is intriguing from the moment you start flying over the Himalayas or drive in into its breathtaking landscapes. The blissful country and the last Shangri La is magical as it grows. The Buddhist kingdom is a spiritual and cultural high where the chilies are a staple, cigarettes are illegal, rice is red and houses, temples, schools are painted with the phallus. It is a country with a perfect blend of the monarchy with modern democracy, where Gross National Happiness (GNH) is treasured rather than Gross Domestic Product (GDP). The tiny Himalayan kingdom with a population of 750,000people is landlocked between India, China, and Tibet. Bhutan maintains undisturbed traditional culture because the government has intentionally isolated itself from the influence of the outside world.
Bhutan is the least photographed country due to its isolation and limited accessibility. Its remoteness makes it one of the desirable destinations for the wanderlust photographers. During Bhutan Photography tour, prepare to encounter unpredictable downpour, limited availability of technology, and a culture associated with myth and legends that will enrapture you.
Bhutan Photography tour highlights –
Explore the major and grand, intricately built fortresses called as Dzongs at Thimphu, Paro, Punakha, etc.
Visit the magnificent and highest motorable passes Dochula and Chelela Pass that offers an enrapturing view of the snow-decked peaks.
A day hike to Tigers Nest – ( Paro Taktsang) that is mysteriously built on a top of a cliff- a most sought-after destination in Bhutan.
. Short distance walks in amid the rural areas, quaint villages, open spaces, etc. This will make your Bhutan Photography tour more fulfilling as it will help you have a glimpse in to the real Bhutan experience the rustic feel.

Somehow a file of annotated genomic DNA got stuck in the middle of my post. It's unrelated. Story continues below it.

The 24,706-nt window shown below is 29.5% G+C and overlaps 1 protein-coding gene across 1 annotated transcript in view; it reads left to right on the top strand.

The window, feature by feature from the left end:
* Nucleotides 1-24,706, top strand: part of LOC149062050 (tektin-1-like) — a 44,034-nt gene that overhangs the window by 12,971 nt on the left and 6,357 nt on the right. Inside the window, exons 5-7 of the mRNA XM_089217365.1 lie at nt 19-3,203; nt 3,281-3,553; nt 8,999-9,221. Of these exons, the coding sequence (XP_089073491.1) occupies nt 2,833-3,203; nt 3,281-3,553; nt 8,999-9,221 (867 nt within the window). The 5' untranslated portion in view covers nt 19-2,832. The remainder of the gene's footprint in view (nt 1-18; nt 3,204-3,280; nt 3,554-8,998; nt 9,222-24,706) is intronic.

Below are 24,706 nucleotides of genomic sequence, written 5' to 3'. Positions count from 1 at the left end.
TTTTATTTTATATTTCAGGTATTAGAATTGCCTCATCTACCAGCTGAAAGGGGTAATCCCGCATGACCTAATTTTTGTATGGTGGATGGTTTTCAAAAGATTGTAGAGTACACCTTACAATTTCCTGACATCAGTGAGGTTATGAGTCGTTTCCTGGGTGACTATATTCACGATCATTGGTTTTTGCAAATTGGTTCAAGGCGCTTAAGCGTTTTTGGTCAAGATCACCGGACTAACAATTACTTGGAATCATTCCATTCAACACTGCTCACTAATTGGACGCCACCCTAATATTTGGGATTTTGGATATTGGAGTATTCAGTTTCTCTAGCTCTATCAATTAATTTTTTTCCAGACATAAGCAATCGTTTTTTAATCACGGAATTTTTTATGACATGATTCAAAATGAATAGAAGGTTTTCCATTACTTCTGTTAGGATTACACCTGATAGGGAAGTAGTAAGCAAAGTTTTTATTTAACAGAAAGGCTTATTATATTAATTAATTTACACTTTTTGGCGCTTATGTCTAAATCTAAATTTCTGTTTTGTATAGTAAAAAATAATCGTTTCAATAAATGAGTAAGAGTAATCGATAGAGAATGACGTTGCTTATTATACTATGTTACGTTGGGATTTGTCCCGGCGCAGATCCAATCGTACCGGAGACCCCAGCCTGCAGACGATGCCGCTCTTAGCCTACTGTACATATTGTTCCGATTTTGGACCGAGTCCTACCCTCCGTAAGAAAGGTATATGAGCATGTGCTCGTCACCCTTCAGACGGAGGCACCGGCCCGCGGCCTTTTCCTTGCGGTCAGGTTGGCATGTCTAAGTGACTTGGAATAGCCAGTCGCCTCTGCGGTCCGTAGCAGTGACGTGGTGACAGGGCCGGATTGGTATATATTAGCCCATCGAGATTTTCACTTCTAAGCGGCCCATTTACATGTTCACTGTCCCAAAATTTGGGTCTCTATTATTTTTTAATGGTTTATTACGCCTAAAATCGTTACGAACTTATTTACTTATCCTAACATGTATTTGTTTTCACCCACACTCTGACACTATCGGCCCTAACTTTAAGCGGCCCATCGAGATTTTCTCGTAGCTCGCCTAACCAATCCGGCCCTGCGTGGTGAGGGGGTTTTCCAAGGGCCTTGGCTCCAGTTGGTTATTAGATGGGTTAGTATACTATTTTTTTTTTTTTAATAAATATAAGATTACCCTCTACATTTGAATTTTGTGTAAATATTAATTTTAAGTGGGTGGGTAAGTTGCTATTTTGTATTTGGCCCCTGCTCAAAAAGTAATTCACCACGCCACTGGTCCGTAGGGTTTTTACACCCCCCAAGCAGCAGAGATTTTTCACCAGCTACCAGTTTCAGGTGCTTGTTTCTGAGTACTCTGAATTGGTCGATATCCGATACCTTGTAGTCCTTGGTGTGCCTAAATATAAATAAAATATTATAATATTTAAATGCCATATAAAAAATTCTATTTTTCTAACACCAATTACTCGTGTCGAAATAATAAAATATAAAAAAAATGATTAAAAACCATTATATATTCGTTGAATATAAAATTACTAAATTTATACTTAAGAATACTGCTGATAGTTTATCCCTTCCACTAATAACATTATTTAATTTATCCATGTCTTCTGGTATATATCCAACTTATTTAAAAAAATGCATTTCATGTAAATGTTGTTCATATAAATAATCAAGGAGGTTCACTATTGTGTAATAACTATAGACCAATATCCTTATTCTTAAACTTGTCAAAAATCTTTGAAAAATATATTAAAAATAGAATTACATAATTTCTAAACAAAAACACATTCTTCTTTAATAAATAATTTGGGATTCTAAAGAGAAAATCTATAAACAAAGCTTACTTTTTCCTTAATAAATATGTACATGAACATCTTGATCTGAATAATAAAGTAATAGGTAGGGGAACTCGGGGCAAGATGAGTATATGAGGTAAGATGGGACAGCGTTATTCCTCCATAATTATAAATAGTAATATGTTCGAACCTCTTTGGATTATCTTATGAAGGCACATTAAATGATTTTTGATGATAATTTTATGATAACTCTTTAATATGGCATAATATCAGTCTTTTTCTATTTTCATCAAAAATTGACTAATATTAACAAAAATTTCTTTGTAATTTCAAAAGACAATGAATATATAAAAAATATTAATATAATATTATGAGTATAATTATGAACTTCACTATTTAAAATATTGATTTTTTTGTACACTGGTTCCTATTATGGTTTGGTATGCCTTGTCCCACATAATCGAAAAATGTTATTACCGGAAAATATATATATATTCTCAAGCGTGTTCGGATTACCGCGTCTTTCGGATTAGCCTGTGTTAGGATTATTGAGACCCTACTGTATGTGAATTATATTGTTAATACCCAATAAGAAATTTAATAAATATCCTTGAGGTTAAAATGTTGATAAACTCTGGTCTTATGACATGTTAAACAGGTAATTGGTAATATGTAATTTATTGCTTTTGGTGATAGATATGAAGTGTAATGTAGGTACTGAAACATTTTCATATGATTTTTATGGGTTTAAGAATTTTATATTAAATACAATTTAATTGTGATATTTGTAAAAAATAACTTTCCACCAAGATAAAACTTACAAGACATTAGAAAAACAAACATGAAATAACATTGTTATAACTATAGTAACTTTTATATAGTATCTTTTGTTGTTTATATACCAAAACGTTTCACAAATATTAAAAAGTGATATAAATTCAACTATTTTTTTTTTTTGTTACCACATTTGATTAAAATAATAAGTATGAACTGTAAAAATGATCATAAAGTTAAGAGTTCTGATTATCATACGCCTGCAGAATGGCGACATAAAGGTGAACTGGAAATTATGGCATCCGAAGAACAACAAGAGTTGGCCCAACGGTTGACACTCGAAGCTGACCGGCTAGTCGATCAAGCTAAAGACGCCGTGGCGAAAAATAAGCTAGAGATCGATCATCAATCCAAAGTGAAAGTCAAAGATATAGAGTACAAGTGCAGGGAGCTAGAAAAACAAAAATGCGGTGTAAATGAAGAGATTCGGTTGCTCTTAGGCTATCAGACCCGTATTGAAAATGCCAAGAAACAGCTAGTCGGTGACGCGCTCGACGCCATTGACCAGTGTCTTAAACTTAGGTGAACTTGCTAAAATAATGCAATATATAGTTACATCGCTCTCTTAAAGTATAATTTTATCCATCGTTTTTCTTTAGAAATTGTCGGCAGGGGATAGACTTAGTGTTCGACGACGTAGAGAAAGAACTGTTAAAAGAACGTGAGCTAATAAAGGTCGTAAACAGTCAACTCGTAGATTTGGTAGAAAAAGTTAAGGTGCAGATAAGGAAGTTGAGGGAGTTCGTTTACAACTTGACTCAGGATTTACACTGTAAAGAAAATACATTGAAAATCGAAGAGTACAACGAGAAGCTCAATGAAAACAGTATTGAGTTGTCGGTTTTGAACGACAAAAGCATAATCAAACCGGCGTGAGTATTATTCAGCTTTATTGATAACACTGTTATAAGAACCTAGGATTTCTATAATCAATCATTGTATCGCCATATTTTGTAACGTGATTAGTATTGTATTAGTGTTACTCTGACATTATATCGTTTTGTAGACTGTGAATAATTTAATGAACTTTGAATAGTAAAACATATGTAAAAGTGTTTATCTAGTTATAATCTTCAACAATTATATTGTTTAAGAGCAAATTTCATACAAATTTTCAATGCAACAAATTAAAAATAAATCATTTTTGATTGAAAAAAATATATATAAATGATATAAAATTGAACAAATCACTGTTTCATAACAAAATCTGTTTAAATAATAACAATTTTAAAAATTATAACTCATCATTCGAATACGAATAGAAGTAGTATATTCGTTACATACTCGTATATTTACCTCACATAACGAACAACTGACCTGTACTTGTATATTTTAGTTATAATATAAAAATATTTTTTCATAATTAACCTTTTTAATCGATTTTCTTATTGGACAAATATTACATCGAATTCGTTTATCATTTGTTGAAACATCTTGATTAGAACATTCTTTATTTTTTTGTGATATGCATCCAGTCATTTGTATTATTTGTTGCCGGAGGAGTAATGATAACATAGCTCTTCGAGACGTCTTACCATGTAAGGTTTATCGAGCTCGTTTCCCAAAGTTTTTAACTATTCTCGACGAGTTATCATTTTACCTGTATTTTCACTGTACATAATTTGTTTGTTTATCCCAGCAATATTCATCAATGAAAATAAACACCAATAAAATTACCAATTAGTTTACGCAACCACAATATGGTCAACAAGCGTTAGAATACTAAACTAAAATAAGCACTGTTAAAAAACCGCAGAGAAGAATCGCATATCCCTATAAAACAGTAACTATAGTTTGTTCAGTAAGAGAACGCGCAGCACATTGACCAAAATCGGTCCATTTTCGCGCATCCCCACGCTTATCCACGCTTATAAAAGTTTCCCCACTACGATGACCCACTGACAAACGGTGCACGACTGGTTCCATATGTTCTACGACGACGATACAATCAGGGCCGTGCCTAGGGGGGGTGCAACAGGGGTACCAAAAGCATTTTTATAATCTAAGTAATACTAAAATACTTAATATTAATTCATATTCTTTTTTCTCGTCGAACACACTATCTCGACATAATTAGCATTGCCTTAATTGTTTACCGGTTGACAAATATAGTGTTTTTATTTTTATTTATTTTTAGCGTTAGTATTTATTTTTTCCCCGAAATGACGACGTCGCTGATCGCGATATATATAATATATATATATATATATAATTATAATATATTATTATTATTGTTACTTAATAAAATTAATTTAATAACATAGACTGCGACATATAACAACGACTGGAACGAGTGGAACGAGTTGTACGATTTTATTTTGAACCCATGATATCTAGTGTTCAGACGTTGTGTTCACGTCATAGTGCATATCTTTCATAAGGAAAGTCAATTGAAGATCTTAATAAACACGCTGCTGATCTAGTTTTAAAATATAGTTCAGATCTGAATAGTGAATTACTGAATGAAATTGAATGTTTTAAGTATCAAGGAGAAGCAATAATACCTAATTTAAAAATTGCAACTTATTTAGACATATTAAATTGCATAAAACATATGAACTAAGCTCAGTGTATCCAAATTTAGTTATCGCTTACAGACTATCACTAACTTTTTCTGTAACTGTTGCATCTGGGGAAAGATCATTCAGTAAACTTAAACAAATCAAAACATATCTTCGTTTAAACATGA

Indulge in photography of monks, peoples, heritage structures, landscapes, gaiety markets, festivals, etc.
Important and unmissable tips from experienced local and foreign photographers-
1. Plan your photography tour around Bhutanese Tshechus-
majestic religious ceremonies mask dances, people wearing best "ghos" and "kiras" (traditional Bhutanese attire) archery competitions, community festivals, etc.
September to November.
2. Learn about weather, best time of the day, Seasons-
monsoon months (June-August) nurtures lush green landscapes, moody cloud formations, alpine beauty, wildflowers, macro photography,
Early morning and afternoons after 3 pm as these are the "golden hours."
3. Ditch the hotels, book a FarmStay-
Quaint Villages, rural life of Bhutan, people, remotest and sparsely inhabited regions.
Phobjika Valley and Wangdue Phodrang District.
4. Offer Respect-
"Wherever you need to take your shoes off, you are not allowed to take photos" – A Bhutanese local to Dylan B. Haskin, Photographer.
Photography inside temples is prohibited.
Learn few phrases: "May I take your picture?" – Na gi paa chi tab gay la? And "Thank you"- ‘Kadrinchey la
Seek permission before shooting and publishing pictures of the Royal family.
5. Charge up wisely-
Buy a proper power strip to charge your gear on your arrival in Paro or Thimphu. Outlets are limited in all areas.
Everyone, pack extra batteries!
6. Clean and protect-
Carry large-sized Rocket Air Blaster, Wet Wipes, paint brush for dust removal. Carry a white umbrella for it can be used to diffuse harsh sunlight and to shield the wind. Carry a microfiber towel to clean the wet gear.
So, come and capture the best moments that will last a lifetime.